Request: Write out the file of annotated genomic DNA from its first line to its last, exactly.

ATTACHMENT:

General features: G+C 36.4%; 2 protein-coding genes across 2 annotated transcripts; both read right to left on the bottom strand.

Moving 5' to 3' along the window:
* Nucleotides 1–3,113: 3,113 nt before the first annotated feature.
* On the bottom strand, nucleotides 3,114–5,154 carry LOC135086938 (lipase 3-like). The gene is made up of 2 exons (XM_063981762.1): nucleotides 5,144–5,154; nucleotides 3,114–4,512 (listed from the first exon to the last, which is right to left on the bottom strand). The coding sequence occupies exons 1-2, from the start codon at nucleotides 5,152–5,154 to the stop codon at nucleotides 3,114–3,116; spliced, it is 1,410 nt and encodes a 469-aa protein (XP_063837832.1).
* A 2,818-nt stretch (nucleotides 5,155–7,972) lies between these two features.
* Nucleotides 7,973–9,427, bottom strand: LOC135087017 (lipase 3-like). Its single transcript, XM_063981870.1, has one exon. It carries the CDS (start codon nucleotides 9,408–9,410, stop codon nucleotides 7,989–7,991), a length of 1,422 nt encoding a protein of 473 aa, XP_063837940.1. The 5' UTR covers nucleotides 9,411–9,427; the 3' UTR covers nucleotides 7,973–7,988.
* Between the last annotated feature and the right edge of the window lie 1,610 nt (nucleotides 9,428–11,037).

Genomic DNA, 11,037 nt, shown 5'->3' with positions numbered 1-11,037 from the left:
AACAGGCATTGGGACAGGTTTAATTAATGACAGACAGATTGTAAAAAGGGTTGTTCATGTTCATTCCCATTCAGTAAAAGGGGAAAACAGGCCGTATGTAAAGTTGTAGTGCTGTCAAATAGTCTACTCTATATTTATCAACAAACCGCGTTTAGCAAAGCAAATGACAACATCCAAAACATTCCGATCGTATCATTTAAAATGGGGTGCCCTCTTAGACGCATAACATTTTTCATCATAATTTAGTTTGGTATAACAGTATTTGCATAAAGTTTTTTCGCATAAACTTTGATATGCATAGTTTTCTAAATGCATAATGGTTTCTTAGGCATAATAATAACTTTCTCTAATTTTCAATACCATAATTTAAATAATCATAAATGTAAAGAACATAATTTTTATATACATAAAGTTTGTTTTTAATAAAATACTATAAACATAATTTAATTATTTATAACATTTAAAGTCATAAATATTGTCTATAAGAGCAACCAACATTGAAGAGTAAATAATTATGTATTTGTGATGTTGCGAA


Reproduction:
General features: G+C 36.4%; 2 protein-coding genes across 2 annotated transcripts; both read right to left on the bottom strand.

Moving 5' to 3' along the window:
* Nucleotides 1–3,113: 3,113 nt before the first annotated feature.
* On the bottom strand, nucleotides 3,114–5,154 carry LOC135086938 (lipase 3-like). The gene is made up of 2 exons (XM_063981762.1): nucleotides 5,144–5,154; nucleotides 3,114–4,512 (listed from the first exon to the last, which is right to left on the bottom strand). The coding sequence occupies exons 1-2, from the start codon at nucleotides 5,152–5,154 to the stop codon at nucleotides 3,114–3,116; spliced, it is 1,410 nt and encodes a 469-aa protein (XP_063837832.1).
* A 2,818-nt stretch (nucleotides 5,155–7,972) lies between these two features.
* Nucleotides 7,973–9,427, bottom strand: LOC135087017 (lipase 3-like). Its single transcript, XM_063981870.1, has one exon. It carries the CDS (start codon nucleotides 9,408–9,410, stop codon nucleotides 7,989–7,991), a length of 1,422 nt encoding a protein of 473 aa, XP_063837940.1. The 5' UTR covers nucleotides 9,411–9,427; the 3' UTR covers nucleotides 7,973–7,988.
* Between the last annotated feature and the right edge of the window lie 1,610 nt (nucleotides 9,428–11,037).

Genomic DNA, 11,037 nt, shown 5'->3' with positions numbered 1-11,037 from the left:
AACAGGCATTGGGACAGGTTTAATTAATGACAGACAGATTGTAAAAAGGGTTGTTCATGTTCATTCCCATTCAGTAAAAGGGGAAAACAGGCCGTATGTAAAGTTGTAGTGCTGTCAAATAGTCTACTCTATATTTATCAACAAACCGCGTTTAGCAAAGCAAATGACAACATCCAAAACATTCCGATCGTATCATTTAAAATGGGGTGCCCTCTTAGACGCATAACATTTTTCATCATAATTTAGTTTGGTATAACAGTATTTGCATAAAGTTTTTTCGCATAAACTTTGATATGCATAGTTTTCTAAATGCATAATGGTTTCTTAGGCATAATAATAACTTTCTCTAATTTTCAATACCATAATTTAAATAATCATAAATGTAAAGAACATAATTTTTATATACATAAAGTTTGTTTTTAATAAAATACTATAAACATAATTTAATTATTTATAACATTTAAAGTCATAAATATTGTCTATAAGAGCAACCAACATTGAAGAGTAAATAATTATGTATTTGTGATGTTGCGAA